Dynamic stretching, if done properly, should be a panacea for removing tension and pain in the body. It goes well beyond muscular relaxation and fascia molding/length, and actually trains your nervous system to tolerate high tensional forces without panicking, resisting, and tensing up.
I’ve talked about the stretch reflex across many other letters, in Long-Hold Stretching mentioned above and that on Ballistic Weight Training, so I’m keeping this section brief. Suffice it to say, exploring new range, and doing it quickly, can trigger the exact OPPOSITE effect of that desired.
The reason we stretch is to be more flexible, but many, through improper alignment, technique, and breathwork, signal to their nervous systems that they’re about to break in half. As a final, desperate act of self-preservation, your nervous system shuts you down.
The muscles you’re aiming to elongate literally contract and tighten up, and this not only risks injury, but it leaves you tighter after the session than you were before you trained.
This is a critical point: dynamic stretching should leave you more limber, and effortlessly flexible OUTSIDE of training. If you feel tighter post training, or the following day, than you’re doing it wrong. And it’s most likely the byproduct of accelerating into the stretch at speeds and ranges you aren’t prepared for.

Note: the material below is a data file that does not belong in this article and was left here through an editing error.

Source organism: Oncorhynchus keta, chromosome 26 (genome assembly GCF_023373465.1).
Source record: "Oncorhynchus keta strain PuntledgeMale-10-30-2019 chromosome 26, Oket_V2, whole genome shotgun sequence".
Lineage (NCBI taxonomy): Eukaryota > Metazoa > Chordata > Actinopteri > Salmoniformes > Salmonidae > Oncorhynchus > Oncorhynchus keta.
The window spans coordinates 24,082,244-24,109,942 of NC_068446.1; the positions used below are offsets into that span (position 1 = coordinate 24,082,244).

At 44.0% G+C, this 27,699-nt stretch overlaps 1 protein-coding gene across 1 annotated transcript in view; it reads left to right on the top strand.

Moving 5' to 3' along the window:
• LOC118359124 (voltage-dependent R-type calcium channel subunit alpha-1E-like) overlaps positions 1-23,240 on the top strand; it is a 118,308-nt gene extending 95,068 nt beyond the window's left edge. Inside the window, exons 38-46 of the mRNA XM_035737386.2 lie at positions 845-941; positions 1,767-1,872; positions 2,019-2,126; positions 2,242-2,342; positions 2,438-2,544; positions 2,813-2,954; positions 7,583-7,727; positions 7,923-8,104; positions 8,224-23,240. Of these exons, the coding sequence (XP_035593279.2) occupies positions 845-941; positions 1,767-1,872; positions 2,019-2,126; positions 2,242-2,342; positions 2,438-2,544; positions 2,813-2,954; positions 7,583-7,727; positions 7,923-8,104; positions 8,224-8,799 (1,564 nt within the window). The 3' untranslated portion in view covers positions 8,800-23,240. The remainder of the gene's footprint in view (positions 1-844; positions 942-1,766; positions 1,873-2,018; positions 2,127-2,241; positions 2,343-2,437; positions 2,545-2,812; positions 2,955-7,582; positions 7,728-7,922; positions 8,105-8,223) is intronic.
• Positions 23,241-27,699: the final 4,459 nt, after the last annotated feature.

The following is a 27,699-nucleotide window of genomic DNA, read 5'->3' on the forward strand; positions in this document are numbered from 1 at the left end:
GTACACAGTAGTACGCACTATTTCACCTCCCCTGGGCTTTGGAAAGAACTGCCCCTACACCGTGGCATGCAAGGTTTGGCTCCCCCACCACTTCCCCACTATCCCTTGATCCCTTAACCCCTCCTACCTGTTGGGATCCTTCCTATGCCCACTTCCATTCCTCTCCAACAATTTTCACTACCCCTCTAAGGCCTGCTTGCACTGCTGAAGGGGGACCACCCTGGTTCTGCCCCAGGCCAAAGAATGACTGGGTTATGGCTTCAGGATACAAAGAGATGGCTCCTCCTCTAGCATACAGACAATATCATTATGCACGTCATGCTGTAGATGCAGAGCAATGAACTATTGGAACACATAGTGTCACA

Let’s tie it all together.
The Lightness Method | Invert Your Effort
In Lightness Training (advanced Weightlessness Training), training approach shifts from progressive skill development based on objective metrics to qualitative, experience-based training that prioritizes conscious awareness. To make this transition, training volume must decline, intensity must increase, and frequency of training will likely go up.
I say this to help frame the right way to practice dynamic stretching for long-lasting dynamic flexibility. Dynamic stretching shouldn’t be trained with both high volume AND high intensity. This is a surefire way to elicit a stress response that leads to a tighter, not looser body.
So the first contibution here is that one shouldn’t do many at one time, but it’s ok to do them often (daily) if desired. The second contribution is the shift from structured workouts to sub-limit protocols - where the same series of skills are trained daily, and are augmented by adding weight to the extremities.